We now present the results of our experiments. We first demonstrate how end-to-end Floating-Point Operations per second (FLOP/s) changes as we vary the batch size and the LSTM cell size. We vary these as per Table 1 keeping the layer size, L constant (L=2). As shown in Figure 1, when we increase the batch size, the achieved FLOP/s increases at a higher rate for mixed precision (MP) than single precision, FP32. At batch size 256, FP32 saturates, whereas MP keeps increasing, but the rate slows down after batch size of 512. As the size of the LSTM layers gets bigger, the achieved FLOP/s also increase. We achieve a maximum of 52.6 TFLOP/s using mixed precision, 4.1X performance improvement compared to achieved 12.7 TFLOP/s using FP32. We observe that the system runs out of memory for FP32 when the batch size is 1024 and the number of LSTM cell is 4096. In contrast, the model runs smoothly for the same configuration using mixed precision, primarily due to the reduced memory requirement (almost half). We achieved similar end-to-end performance gain when we varied the number of layers to 3-5. It is worthwhile to mention that we observe the achieved peak utilization by mixed precision (42%) is much lower than FP32 (81%) on Tesla V100 GPU.

*Figure 2: Achieved FLOP per second by matrix multiplication operation using 2 LSTM layers.*

Since matrix multiplication dominates the overall computation (77% of overall compute time when B=128, N=3072, and L=2), we also analyzed the achieved FLOP/s for that operation. As shown in Figure 2, we found the performance trend for matrix multiplication is similar to the end-to-end performance discussed above. We achieved a peak of 75.1 TFLOP/s using mixed precision techniques, a performance boost of 5.3X compared to peak achieved, 14.1 TFLOP/s using single precision numbers. Figure 2 shows the details trend for 2 layers word language model varying batch size and the number of LSTM cells. Contrast to end-to-end application, we see that the slope for matrix multiplication using FP32 starts saturating earlier (at batch size of 128). For mixed precision, the trend seems similar and the rate slows down at batch size of 256. We observed similar performance gain for matrix multiplication when we increased the number of layers to 3-5. For the matrix multiplication operation, we found the peak utilization to be 89% and 60% for FP32 and mixed precision, respectively.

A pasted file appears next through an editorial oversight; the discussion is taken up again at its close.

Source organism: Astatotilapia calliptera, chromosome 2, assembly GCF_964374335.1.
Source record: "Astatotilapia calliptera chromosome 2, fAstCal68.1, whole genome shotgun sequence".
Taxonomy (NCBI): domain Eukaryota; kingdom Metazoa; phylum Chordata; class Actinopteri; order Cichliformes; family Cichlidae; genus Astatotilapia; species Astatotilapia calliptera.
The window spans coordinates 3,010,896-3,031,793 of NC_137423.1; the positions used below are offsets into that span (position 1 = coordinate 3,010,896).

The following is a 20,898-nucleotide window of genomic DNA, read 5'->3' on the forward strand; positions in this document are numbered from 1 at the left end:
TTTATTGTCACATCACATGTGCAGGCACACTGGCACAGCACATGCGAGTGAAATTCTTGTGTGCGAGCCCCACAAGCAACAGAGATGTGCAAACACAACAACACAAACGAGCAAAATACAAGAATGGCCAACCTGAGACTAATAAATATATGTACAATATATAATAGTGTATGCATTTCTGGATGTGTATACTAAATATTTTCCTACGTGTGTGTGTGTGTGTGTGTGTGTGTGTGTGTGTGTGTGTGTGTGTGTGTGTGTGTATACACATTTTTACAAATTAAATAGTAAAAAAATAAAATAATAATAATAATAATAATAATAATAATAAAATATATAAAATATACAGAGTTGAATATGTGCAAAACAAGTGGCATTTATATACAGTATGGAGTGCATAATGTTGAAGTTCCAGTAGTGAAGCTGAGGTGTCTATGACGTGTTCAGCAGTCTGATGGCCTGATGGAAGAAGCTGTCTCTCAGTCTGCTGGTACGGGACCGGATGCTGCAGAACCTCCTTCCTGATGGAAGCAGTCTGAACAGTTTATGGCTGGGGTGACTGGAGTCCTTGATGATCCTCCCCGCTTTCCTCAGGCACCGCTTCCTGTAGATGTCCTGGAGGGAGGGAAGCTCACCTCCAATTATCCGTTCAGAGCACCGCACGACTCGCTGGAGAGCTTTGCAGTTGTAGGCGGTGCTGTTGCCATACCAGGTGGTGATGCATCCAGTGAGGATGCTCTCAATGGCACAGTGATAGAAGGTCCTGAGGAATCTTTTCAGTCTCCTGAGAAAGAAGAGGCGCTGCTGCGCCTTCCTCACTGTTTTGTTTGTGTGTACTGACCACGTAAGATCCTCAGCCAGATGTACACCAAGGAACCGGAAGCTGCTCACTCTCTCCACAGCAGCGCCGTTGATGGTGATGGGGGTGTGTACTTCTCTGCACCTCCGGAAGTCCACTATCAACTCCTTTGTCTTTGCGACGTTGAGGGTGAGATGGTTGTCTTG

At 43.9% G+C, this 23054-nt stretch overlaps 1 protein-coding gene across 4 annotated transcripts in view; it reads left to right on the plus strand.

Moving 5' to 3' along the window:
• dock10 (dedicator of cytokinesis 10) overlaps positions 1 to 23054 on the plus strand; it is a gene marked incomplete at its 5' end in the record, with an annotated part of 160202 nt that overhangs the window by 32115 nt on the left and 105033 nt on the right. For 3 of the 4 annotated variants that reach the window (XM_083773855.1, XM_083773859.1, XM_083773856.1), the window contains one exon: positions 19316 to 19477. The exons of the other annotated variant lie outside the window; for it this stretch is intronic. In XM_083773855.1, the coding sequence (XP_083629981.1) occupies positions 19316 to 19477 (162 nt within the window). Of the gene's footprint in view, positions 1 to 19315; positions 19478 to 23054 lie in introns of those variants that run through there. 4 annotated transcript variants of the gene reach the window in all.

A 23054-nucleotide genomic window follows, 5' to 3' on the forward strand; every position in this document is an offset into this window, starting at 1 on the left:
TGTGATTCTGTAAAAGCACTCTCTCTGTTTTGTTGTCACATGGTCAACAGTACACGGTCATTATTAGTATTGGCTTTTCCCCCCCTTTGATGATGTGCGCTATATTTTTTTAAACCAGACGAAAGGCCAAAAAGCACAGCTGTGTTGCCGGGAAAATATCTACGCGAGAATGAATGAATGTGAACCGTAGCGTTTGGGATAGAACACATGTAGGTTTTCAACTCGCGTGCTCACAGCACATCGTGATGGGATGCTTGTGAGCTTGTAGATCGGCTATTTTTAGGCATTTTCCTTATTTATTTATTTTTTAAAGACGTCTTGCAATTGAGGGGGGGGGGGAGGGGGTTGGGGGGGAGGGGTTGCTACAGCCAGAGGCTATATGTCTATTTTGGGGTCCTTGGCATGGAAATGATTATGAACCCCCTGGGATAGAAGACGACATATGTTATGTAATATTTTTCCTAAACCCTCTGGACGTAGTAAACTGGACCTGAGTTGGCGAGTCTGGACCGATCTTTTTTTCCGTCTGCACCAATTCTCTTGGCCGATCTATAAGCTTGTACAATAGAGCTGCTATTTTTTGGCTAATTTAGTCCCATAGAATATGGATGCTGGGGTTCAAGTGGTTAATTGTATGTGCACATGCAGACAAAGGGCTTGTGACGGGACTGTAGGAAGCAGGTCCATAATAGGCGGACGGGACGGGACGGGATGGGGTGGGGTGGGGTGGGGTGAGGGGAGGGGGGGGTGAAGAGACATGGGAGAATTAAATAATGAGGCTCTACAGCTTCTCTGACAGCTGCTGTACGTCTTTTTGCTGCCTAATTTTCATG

Table 2 shows the performance breakdown for each tensor operation (Op) for word language models for FP32 and mixed precision training. We only listed the tensor Ops that take 0.25% or higher of the total compute time. The rest of the Ops are summed as others in the table. As can be seen, matrix multiplication and addition are the dominant operations (88% and 4% of total, respectively for FP32) in word language model. We found 5.3X gain for matrix multiplication using mixed precision numbers. We attribute the gain to the TensorCore hardware in V100, which showed 75.1 TFLOP/s (60% utilization of peak FLOP/s) for matrix multiplication. In case of addition, a memory bound operation, we achieved 1.7X performance gain with utilization of 71% (638 GB/s) of the peak memory bandwidth (900 GB/s). We see similar utilization and gain for other memory bound operations using mixed precision such as Concatenation and Multiplication compared to single precision numbers.